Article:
Rotor sails are cylindrical mechanical sails that spin which can reduce shipping fuel use by 7-10%

Two 30-meter tall Rotor Sails have been installed onboard the product tanker vessel Maersk Pelican targeting a reduction in fuel cost and associated emissions on typical global shipping routes of 7-10%.

Norsepower Oy Ltd., together with project partners Maersk Tankers, Energy Technologies Institute (ETI) and Shell Shipping & Maritime, today announced the installation of two Norsepower Rotor Sails onboard Maersk Pelican, a Maersk Tankers Long Range 2 (LR2) product tanker vessel.

The Rotor Sails are large, cylindrical mechanical sails that spin to create a pressure differential – called the Magnus effect – that propels the vessel forward. The Rotor Sails will provide auxiliary wind propulsion to the vessel, optimising fuel efficiency by reducing fuel consumption and associated emissions by an expected 7-10% on typical global shipping routes.

27 thoughts on “Rotor sails are cylindrical mechanical sails that spin which can reduce shipping fuel use by 7-10%”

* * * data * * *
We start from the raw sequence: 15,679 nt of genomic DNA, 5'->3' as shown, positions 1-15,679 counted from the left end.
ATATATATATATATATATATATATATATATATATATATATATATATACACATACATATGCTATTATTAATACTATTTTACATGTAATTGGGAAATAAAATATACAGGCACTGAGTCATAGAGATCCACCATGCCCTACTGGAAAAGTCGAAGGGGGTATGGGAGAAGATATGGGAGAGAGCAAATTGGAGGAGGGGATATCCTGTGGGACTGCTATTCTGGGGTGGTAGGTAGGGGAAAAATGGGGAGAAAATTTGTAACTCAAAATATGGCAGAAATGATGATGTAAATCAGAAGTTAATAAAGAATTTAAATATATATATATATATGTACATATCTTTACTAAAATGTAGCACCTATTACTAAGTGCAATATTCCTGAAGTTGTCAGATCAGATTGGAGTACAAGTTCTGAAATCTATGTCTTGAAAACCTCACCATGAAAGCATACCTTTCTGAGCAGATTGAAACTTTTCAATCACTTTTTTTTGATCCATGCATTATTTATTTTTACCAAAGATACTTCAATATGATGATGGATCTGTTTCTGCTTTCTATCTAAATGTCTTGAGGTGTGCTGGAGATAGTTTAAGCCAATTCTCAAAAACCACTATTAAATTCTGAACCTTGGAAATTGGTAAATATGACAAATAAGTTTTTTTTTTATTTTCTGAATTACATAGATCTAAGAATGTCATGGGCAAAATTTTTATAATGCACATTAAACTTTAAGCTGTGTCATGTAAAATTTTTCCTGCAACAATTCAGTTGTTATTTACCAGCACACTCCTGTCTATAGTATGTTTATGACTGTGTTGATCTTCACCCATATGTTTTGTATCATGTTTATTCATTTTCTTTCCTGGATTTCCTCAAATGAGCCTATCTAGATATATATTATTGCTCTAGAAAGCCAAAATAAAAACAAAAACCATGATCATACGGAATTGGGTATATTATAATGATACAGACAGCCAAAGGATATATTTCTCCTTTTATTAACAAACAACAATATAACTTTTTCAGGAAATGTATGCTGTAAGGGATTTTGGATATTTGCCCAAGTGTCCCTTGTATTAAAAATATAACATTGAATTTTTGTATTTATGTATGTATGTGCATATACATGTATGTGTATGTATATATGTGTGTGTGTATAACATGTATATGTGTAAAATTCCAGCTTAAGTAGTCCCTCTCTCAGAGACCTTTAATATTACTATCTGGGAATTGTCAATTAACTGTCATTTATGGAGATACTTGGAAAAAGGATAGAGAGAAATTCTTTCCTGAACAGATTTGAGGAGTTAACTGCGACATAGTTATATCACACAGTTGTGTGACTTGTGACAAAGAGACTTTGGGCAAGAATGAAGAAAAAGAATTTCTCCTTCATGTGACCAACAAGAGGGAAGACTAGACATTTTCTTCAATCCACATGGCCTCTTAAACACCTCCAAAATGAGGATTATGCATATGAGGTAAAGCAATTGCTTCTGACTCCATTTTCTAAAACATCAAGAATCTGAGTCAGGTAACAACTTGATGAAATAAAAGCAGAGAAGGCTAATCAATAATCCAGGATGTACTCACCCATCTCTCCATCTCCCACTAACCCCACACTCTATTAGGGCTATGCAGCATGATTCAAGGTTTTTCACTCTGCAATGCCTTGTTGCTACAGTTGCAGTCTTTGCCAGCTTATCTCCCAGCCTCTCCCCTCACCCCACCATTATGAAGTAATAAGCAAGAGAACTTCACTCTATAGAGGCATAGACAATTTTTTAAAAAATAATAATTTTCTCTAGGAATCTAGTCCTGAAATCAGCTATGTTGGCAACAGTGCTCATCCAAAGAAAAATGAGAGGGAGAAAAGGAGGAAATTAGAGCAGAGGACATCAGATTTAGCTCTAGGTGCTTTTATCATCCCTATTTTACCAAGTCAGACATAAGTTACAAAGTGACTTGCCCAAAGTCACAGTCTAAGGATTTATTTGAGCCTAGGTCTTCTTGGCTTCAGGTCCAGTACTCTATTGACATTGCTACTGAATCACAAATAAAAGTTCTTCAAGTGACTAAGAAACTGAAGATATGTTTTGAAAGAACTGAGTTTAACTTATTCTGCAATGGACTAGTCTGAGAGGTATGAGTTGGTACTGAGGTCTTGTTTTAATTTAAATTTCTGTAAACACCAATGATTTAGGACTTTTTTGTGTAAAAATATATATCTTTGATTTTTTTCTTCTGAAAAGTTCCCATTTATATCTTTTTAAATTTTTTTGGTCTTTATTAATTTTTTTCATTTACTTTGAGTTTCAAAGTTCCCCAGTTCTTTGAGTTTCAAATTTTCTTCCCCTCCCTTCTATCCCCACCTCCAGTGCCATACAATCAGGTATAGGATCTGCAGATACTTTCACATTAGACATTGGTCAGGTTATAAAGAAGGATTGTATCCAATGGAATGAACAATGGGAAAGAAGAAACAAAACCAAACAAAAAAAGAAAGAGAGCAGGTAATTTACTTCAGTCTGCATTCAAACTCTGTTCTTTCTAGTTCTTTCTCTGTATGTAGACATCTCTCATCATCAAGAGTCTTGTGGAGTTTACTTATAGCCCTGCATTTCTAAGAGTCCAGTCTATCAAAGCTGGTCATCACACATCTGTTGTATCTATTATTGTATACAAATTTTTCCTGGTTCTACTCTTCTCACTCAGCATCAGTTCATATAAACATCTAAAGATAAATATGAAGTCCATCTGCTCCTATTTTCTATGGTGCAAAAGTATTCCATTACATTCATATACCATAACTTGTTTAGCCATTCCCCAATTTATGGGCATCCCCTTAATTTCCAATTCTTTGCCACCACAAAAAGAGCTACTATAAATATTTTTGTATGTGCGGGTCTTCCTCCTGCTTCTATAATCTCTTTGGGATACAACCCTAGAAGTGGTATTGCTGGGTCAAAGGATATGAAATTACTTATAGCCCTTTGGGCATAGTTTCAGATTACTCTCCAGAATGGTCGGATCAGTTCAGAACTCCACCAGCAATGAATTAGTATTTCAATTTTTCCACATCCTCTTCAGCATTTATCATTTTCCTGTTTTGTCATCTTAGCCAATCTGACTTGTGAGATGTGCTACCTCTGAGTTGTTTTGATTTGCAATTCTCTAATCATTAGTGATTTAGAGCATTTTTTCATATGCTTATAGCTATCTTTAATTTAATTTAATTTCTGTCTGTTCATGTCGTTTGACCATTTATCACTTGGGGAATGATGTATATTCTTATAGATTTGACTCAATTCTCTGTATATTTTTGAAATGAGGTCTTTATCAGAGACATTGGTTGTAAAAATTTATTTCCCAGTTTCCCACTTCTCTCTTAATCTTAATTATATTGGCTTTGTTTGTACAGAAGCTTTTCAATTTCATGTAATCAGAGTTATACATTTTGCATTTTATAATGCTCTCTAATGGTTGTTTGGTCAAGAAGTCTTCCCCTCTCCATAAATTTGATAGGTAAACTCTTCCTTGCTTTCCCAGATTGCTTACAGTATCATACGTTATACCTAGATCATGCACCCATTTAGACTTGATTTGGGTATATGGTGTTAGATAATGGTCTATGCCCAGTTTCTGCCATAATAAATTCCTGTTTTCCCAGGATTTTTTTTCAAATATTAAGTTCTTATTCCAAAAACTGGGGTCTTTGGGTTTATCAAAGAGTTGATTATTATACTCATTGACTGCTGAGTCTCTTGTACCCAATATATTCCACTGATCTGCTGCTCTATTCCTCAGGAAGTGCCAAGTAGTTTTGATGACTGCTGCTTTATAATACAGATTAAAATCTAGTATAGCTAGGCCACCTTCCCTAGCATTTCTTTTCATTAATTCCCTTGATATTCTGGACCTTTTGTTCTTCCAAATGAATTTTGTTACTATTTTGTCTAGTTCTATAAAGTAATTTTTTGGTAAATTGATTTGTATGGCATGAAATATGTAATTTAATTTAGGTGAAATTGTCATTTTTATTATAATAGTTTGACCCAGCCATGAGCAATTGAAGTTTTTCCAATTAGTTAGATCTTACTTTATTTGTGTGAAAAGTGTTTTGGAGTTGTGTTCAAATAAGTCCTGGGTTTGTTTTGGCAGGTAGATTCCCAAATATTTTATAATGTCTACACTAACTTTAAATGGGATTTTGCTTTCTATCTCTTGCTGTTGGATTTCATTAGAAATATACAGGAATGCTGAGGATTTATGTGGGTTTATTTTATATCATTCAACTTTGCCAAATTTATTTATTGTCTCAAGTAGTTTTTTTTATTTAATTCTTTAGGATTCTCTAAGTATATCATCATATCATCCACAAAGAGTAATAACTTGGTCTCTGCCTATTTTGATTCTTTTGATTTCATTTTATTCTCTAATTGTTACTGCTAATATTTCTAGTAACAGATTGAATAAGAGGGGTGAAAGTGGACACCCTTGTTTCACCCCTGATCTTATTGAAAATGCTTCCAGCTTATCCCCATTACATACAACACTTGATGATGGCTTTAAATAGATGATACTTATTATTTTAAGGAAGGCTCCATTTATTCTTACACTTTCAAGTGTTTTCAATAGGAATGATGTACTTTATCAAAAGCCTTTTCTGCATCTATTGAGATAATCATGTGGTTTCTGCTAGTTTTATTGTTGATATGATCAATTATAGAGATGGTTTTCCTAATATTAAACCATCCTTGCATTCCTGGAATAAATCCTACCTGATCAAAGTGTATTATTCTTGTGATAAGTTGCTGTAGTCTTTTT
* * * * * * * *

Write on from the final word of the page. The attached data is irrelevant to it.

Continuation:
1. It’s a fixed device, not deployed, so no crew handling generally, just spin direction and speed controls. Since it is a fixed object on the superstructure, there’s no direct safety hazard to crew during operation and it won’t interfere with nearby ships. The big drawback is wetted area aloft with a moment arm, so side winds causing the ship to heel over could be dangerous. Kitesails could provide more propulsive power than rotorsails, but require a deployment/retrieval mechanism, and some sort of flight control. Modern cargo ones generally try to simplify this with a single line to a control pod device, from which 4 lines run to the corners of the parasail to control thrust direction. Control pod is radio linked usually. Since it is pulling on a single line, there is less moment arm to cause heeling (depending on the placement of a deployment mount). Kitesails can be very large to provide substantial thrust, and can fly figure-8 patterns to increase apparent wind to further increase thrust. However, since they are essentially an unwieldy kite, you have a deck operation safety issue with the tether line for crew, and a proximity issue to nearby traffic (risk of unexpected movement due to changes in wind, and wrapping the kite/tether around another ship).